I once asked if there was justice in this world when comparing the harm done by the irresponsible bankers that caused the GFC and the penalties handed out for copyright infringement. I now know the answer and I am sure it will be of no surprise to regular readers of this blog and of course there obviously is no justice in this world well not any more if the details of this story at the guardian.co.uk are correct.
The Times Newspapers which is owned by Rupert Murdoch, the same person who is one of the more outspoken people in declaring how piracy is destroying the newspaper industry is understood to be facing damages of about $250,000 for copyright infringement. The Sunday Times in September 2006 gave away with the print edition of its newspaper a CD that featured 10 tracks from a live performance by the late Jimi Hendrix recorded at London's Royal Albert Hall in February 1969. This in itself is not that news worthy however it appears that the Times had somehow forgot to acquire the copyright licence to legally do this and thus has been successfully sued.
Two US companies associated with the Hendrix estate, Experience Hendrix and Last Experience, launched legal action three years ago claiming the newspaper, published by News International subsidiary Times Newspapers, did not obtain the proper copyright clearance for the giveaway. It appears that footage of this Hendrix's recording was due to be released as a film by these companies as well as an accompanying DVD and CDs. These two companies claimed the free CD delayed this project and would have negative impact on the profits from the project. In May 2008 they turned to the courts to pursue a claim for damages relating to loss of earnings.
So last week in the UK High court judge Sir William Blackburne ruled that the Sunday Times had erred in using the copyright with out permission and has ordered the Times to pay damages and although the precise damages figure is still being worked out by the two sides' legal teams it is understood it will be just over $250,000.
This does not sound like a lot of money considering the scope of the infringement; more than 1.3 million copies of the CD were given away, so this equals approx 20 cents per infringement. Compare this damage figure awarded against News Corp to those of the two highest profile cases in the USA where the verdicts against Joel Tenenbaum and Jammie Thomas-Rasset resulted in damages of $54,000 and $67,500 respectively being awarded against them. I should however note that in both these cases the original award was actually ten times higher but was reduced by the judges on the grounds they were manifestly unfair.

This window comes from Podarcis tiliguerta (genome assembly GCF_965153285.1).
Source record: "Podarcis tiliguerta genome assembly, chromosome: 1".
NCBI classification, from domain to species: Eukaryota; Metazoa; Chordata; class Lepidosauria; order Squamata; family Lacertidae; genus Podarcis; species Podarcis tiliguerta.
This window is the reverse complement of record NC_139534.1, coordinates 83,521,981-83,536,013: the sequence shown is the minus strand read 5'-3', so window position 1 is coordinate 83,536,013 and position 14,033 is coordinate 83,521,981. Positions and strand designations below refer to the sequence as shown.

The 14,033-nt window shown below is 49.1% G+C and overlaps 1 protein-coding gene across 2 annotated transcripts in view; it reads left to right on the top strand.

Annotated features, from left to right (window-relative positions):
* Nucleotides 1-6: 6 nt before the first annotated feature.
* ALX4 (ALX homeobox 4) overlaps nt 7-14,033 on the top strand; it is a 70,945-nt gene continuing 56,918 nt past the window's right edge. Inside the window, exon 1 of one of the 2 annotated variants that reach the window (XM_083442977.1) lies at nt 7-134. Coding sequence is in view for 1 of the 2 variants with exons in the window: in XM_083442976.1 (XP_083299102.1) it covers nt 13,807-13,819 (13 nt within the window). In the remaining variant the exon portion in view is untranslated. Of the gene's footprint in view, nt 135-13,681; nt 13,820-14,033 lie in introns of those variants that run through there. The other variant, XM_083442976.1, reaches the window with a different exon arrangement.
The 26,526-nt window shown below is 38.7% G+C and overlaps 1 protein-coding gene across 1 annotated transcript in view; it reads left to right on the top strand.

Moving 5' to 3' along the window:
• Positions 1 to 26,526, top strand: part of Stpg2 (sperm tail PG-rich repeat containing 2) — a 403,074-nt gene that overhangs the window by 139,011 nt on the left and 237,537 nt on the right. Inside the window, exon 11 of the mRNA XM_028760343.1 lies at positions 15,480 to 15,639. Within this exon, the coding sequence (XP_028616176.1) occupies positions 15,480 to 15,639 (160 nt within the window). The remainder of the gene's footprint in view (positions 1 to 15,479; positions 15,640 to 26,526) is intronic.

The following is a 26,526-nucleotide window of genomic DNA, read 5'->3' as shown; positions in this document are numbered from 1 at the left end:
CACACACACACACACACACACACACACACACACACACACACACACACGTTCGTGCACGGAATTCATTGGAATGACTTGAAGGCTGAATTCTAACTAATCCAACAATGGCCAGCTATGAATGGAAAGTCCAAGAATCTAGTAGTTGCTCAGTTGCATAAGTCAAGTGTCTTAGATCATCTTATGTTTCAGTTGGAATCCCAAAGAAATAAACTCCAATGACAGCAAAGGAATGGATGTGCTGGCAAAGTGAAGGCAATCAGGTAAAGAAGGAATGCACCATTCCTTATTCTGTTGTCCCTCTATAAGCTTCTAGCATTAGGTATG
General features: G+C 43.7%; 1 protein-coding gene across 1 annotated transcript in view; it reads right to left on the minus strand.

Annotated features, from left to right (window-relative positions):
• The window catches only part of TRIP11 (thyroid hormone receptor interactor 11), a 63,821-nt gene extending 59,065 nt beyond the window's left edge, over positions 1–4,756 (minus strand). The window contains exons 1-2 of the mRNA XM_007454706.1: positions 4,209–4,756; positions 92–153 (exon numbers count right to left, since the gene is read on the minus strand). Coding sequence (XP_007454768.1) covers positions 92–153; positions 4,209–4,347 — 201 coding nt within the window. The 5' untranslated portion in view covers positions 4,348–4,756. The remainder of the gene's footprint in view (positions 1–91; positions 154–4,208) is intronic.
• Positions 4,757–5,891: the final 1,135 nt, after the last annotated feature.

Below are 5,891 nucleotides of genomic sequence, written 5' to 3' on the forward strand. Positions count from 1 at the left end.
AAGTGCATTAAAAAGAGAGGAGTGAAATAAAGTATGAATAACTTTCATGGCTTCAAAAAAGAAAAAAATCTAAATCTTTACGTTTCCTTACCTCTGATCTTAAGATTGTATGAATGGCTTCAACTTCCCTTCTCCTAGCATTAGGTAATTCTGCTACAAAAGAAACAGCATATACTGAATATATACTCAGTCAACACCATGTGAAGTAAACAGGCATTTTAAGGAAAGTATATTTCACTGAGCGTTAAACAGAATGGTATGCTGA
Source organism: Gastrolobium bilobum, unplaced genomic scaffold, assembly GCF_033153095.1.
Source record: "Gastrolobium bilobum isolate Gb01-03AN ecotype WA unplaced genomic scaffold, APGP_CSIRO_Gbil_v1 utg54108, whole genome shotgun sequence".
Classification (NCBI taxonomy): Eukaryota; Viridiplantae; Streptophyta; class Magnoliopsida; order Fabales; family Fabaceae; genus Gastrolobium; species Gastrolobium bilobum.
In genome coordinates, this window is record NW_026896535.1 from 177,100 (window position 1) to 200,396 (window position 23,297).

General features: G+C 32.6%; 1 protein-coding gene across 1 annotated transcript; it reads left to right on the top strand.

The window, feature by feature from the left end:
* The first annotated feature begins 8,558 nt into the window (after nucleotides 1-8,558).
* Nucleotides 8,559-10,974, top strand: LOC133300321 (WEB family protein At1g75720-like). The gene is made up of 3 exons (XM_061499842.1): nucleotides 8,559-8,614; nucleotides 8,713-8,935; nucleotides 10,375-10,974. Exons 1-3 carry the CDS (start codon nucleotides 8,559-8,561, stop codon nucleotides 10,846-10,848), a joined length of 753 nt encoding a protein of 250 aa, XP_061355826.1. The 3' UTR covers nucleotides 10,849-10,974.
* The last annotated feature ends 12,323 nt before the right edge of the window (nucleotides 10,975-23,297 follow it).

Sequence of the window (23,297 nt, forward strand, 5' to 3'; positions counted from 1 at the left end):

So lets get this clear Rupert Murdoch infringes for profit and is fined 20 cents per incident, two US residents are accursed of illegally downloaded a handful of songs for personal use and are stung $2250 per infringement. This just seems wrong on so many levels but I am not surprised. Is it any wonder that people have lost respect for copyright, if the largest media organisations either don’t care or just think that the law was not created for them to adhere to and therefore pay it scant regard or if caught infringing are given only a light slap on the wrist.
So the next time you hear big media pontificating about the evils of pirates and that consumers are stealing their content, just remember that they are just as much the thief in all of this its just they have more clout, better lawyers and no doubt quite a few politicians in their back pocket. Mind you they are not the problem per say its just the silly laws that they have lobbied to have that shore up their business models to the exclusion of all others through the corruption of copyright.
What do you think? Leave me a comment I’ll never steal your words.